• you can expect team members not to be aware of the plans/actions at any moment. But you will: keep these actions listed and review what you are doing at least once a week. I use Trello cards, e.g.
  • the team can introduce new ideas and plans, as well as remove others that are not as promising as they seemed. Pro tip: ask for their participation from time to time.

3b.- Some ideas for plans

Some examples for actions we implemented:

  • Two questions/indicators were about providing timely actionable feedback to other team members. A peer-review process can help here. We did this with amazing results. Note to self: post on the peer-review process that I’m going to be talking about here, in commit-conf.
  • Another question was ‘We know each other well (The people behind their jobs/roles)’. We were low there so we launched a series of What we did posts, where we explained what we did before joining our company or our team, as having a noticeable impact. Note to self: a post on the What we did posts could be amazing.
  • About open discussions and the value we give to each opinion, I’d mention the goals setting procedure we created. We collaboratively discuss and decide our team goals, mapping them from the division goals. Note to self: A post on our Goals mapping process would be amazing.

4.- Evaluate plans and measures effectiveness

We have questions and a poll to convert them into indicators, so it should be as easy as to repeat the poll and compare indicators. An example? Here it is (Left side initial poll results, right side second poll results)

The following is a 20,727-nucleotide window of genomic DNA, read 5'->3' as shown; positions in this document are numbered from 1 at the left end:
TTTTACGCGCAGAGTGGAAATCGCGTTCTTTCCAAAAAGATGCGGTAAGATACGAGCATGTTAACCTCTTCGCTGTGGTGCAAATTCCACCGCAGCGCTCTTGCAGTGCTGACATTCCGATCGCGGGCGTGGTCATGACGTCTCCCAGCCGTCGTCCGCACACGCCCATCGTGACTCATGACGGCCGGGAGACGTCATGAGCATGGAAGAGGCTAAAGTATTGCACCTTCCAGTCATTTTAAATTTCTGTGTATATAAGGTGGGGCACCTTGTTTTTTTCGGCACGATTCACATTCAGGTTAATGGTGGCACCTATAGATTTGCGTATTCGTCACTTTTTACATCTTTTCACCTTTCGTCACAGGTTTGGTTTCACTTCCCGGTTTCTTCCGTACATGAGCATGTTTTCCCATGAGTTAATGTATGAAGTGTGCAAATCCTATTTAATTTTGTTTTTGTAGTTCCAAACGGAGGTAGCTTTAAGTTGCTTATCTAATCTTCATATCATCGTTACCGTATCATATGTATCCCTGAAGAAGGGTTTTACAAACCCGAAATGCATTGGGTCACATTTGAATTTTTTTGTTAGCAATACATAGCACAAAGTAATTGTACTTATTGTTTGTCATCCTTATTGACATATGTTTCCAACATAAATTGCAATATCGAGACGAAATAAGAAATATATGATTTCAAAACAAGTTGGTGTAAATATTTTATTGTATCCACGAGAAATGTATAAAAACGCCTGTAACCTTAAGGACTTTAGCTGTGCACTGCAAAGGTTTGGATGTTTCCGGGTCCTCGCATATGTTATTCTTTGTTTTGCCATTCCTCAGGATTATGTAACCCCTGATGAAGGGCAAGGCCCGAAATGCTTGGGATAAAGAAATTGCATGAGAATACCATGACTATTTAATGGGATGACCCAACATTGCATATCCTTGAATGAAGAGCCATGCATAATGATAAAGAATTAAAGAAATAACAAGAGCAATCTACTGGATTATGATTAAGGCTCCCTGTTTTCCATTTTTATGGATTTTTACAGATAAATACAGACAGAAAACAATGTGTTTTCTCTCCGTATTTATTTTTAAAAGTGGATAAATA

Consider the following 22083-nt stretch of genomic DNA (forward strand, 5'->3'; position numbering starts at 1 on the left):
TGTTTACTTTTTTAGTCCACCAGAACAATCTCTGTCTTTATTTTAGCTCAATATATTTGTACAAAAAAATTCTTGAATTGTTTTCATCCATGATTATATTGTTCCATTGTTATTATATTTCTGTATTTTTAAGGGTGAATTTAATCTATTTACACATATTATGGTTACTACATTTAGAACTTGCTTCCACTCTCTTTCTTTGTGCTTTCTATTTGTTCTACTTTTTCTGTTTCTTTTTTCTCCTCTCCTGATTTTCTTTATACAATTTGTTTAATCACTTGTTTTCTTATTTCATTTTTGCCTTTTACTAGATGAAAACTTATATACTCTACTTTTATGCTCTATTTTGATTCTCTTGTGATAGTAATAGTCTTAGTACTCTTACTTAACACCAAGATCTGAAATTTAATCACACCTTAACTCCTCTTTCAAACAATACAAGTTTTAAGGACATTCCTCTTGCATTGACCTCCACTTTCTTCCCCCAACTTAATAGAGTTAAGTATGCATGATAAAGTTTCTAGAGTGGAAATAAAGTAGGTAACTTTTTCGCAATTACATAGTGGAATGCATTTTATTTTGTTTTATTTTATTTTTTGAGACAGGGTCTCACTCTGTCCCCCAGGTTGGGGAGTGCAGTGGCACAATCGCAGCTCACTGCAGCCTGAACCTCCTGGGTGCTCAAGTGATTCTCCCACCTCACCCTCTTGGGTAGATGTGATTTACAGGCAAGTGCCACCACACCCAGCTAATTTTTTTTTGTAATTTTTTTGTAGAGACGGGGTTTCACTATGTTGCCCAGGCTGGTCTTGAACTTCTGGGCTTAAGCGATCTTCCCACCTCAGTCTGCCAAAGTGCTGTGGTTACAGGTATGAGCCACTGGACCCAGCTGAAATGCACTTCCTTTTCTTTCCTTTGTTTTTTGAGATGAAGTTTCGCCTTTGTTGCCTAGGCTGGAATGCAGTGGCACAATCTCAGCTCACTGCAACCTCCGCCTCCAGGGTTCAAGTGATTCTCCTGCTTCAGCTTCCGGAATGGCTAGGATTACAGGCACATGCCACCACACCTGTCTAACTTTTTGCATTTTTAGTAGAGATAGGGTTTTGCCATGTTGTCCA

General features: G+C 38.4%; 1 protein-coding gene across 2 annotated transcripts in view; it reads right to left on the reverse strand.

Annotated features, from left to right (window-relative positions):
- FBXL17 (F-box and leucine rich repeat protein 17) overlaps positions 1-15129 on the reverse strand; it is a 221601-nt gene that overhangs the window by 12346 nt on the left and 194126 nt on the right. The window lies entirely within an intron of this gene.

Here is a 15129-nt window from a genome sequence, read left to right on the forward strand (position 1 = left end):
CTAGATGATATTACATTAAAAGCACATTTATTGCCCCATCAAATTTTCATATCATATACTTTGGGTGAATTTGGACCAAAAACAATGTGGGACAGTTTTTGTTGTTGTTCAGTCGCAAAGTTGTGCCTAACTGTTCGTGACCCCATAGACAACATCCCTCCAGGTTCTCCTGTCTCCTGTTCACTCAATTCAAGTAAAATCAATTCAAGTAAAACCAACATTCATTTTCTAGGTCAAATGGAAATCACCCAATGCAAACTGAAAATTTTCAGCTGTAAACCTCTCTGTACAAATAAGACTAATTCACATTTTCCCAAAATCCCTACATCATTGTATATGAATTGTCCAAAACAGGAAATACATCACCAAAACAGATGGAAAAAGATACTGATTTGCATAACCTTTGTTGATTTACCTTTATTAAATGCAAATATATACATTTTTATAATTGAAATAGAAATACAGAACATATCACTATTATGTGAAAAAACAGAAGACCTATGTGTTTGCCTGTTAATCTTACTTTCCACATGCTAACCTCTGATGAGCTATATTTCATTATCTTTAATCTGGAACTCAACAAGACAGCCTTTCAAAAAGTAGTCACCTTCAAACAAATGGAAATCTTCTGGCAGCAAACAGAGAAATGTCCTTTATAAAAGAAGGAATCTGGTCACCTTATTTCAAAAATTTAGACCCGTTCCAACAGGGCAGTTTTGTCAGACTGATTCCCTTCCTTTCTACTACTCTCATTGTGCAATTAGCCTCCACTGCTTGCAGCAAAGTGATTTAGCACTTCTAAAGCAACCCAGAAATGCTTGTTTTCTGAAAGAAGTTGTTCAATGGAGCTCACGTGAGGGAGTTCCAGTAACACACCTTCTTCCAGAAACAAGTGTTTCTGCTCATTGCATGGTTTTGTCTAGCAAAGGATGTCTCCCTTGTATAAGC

I’d say we just need to resist the temptation to make the second poll too early. We are talking about human relationships and these dynamics have their timing if we want to build robust trust links. For reference, I’d say 9 to 12 months is a good timeframe, but it would highly depend on team dynamics, culture…

Evaluation is not just data collection. It should start in the comparison of both indicator values, at the beginning and the end of the iteration. But of course, this is not all, as you’d need to color it with context helping to explain results.

  • Team changes (new members, a team lead change, new responsibilities for the members…) can have an impact on results.
  • Important events in the team culture could also have an impact: A team meetup were team members can de-virtualize or a company-wide gathering, major events like WordCamps, Support Driven…
  • Any kind of event affecting the team could have an influence on the results that could be the object of an explanation.

And, guess what? Again, the more the team takes part in the evaluation, the better.

Does this work?

Actually, I’m convinced it does. As a team lead, you’d need to animate the whole team participation especially as it warms up, and don’t give up as the process takes time to get momentum. But I can tell it pays off. In our case, in just 9 months we got to move from 3.7 out of 5 to 4.8/5 in “We create a positive team atmosphere”. A more than enough justification for the whole process.

This image has an empty alt attribute; its file name is results-team-spirit-survey-typeform-2019-09-05-07-51-58.png
Left: Starting Point poll results, Nov18. Right: end of the first iteration results, Jul19.

Ah! Happy to share more information about the poll, responses, details… Just contact me 😛